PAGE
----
Keeping unsustainable palm oil out of Europe

Unilever recently announced a successful pilot project to track sustainable palm oil from its origins, using GreenToken, a blockchain solution from SAP, the business software provider. Food companies are concentrating on tracking palm oil and other high-risk commodities back to plantations using satellite technology to ensure that their suppliers are not implicated in deforestation.  This aligns with the requirements of the EU’s proposed regulation on deforestation free products which covers cattle, cocoa, coffee, palm oil, soya and wood. One key requirement is that all products must be linked to the exact plot of land from where they originate.  It doesn’t, however, explicitly require that the deforestation free commodities imported into Europe be kept segregated or separate from unsustainable material. 

The problem with commodities is that storage, transport and processing involve mixing of materials from different sources, so, without any requirement for segregation, it will be difficult to know the exact identity of any individual batch. Unilever admits that the tracked palm oil is not kept separate. They use the term ‘virtual segregation’ to describe their system.

But NGOs think that the EU’s approach is not good enough.  They believe that it opens the door to mass-balance systems which allow free mixing of material. In a letter to the European Commission, a group of NGOs demand that ‘the new law must not allow operators to use mass-balance systems’ as ‘these systems fail to ensure that commodities and products placed on the EU market are not linked to deforestation or forest degradation.’ 

Consumers are not yet familiar with the concept of mass balance allocation, whereby similar raw materials from different sources are stored and processed together with one end-user being allocated more of one type of content than is physically present in their batch of material.  So, in the case of palm oil, a buyer can claim a quantity of sustainable palm oil from a mixture of palm oils from different plantations, via a documented allocation.  In the future, there will be much more mass balance accounting as society transitions from using conventional materials to ones that are more compatible with sustainable and net zero production. But is this mixing something the public should accept, or should we be pushing for deforestation-free or low-carbon materials to be kept separate immediately?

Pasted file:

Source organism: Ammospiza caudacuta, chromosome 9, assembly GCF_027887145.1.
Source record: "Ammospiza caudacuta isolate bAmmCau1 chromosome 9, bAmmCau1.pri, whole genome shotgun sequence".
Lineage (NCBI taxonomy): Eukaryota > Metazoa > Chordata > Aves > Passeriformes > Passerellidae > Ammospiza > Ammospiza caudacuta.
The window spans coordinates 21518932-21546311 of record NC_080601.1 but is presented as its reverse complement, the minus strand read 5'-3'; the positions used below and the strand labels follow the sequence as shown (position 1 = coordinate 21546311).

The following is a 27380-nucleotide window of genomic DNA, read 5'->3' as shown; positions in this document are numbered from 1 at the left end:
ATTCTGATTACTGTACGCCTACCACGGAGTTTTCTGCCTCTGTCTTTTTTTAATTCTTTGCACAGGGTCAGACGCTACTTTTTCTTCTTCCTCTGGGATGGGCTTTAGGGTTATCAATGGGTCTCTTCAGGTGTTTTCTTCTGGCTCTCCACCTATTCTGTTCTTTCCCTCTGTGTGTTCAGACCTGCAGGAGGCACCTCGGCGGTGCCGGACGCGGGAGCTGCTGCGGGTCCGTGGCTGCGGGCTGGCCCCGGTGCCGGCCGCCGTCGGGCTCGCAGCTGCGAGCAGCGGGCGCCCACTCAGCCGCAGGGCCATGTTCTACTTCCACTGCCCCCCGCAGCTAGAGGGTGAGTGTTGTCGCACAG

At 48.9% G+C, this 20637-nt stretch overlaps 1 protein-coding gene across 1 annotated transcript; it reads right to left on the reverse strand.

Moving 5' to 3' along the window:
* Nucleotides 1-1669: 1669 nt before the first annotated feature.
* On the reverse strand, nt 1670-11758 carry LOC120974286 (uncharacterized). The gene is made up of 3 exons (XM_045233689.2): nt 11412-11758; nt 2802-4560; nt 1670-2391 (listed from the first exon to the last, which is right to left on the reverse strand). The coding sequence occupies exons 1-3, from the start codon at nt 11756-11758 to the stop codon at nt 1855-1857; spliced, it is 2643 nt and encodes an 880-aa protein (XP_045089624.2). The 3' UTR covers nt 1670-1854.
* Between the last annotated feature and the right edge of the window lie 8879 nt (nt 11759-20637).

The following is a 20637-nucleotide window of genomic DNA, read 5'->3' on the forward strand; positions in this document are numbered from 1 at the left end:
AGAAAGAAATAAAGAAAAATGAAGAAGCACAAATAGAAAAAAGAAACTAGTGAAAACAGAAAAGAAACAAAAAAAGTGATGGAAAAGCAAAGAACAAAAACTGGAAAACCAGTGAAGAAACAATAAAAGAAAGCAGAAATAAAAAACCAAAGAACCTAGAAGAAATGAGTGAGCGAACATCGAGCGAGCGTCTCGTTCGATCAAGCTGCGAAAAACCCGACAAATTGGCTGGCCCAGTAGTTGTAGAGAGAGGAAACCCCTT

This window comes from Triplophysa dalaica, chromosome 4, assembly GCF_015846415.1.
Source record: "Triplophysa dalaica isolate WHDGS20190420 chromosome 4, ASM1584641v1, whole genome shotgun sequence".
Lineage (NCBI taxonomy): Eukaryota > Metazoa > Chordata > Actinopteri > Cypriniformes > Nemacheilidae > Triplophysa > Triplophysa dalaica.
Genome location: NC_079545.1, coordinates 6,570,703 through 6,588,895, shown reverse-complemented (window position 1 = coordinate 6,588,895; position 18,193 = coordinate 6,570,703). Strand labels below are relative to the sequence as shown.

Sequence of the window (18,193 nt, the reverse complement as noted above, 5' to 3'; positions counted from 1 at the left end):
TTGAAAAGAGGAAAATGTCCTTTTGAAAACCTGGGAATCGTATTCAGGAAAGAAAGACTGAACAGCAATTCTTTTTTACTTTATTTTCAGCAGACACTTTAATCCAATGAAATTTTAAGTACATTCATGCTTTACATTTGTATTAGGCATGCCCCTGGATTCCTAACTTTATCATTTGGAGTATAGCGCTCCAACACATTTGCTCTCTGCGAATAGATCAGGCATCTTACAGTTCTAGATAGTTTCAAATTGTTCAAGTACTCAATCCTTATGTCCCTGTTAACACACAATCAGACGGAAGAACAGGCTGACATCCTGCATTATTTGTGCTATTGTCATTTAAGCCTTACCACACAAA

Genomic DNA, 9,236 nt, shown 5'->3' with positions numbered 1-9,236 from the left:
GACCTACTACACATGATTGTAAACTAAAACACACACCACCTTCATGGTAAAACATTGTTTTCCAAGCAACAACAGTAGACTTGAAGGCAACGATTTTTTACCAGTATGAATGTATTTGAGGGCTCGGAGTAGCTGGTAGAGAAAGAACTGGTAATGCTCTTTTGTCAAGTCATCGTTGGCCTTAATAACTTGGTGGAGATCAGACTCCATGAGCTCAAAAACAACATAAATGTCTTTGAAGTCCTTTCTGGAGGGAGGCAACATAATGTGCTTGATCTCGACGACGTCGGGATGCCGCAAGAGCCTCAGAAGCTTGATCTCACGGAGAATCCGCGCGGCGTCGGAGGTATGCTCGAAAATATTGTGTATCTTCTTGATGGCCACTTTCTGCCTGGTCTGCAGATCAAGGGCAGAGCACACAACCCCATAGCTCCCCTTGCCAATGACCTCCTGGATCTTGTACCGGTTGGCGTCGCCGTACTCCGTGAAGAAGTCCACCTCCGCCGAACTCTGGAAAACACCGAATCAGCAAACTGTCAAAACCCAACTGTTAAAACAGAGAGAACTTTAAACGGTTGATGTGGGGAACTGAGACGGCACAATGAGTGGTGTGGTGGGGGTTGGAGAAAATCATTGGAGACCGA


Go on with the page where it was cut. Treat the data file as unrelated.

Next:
Switzerland has taken stronger action. In 2021 the Swiss voted to remove tariffs on Indonesian palm oil, if it has been sustainably certified and kept separate from all other palm oil. The sustainability schemes specified, RSPO (Roundtable on Sustainable Palm Oil), ISCC PLUS (International Sustainability and Carbon Certification) and POIG (Palm Oil Innovation Group) all offer both segregated traceability options. I wrote about Switzerland’s strategy at the time of the vote.

Segregation is likely to add to costs. But as transporters, storage companies, food producers and chemicals companies gear up to keep deforestation free palm oil out of the EU, there will be enough compliant material in supply chains that operators should be able to run their facilities at capacity without accepting non-sustainable material. The new regulation requires operators to minimise ‘the risk of mixing with products of unknown origin or produced in areas where deforestation or forest degradation has occurred or is occurring’. So, whilst not requiring strict segregation, operators will have to take some steps to keep any palm oil from deforested land out of their facilities.

Sustainability schemes can play an important role, which is recognised in the legislation. Because no matter what the traceability system used, be it mass balance, ‘virtual segregation’ or actual segregation, it is no better than the level of assurance of each individual palm oil plantation on the ground. Satellite technology with geo-location and block chain will be an enormous help, but independent third-party verification of material entering the supply chain at the top, and at each stage in the supply chain, provides the strongest protection.  A third-party auditor who is trained, authorised and overseen by a sustainability scheme offers the best solution.

So, as Europe explores ways of integrating an increasing flow of deforestation free materials into its existing transport, storage and processing infrastructure, mixing and mass balance allocation are the lowest cost route to implementation. But, in the case of high-risk commodities, regulation on deforestation free products must be strongly enforced, to drive a steady decrease in flows of non-sustainable material into Europe. Strict oversight should render the mass balance system less relevant and eventually obsolete over time. 

Published: 27 April 22

Back to news list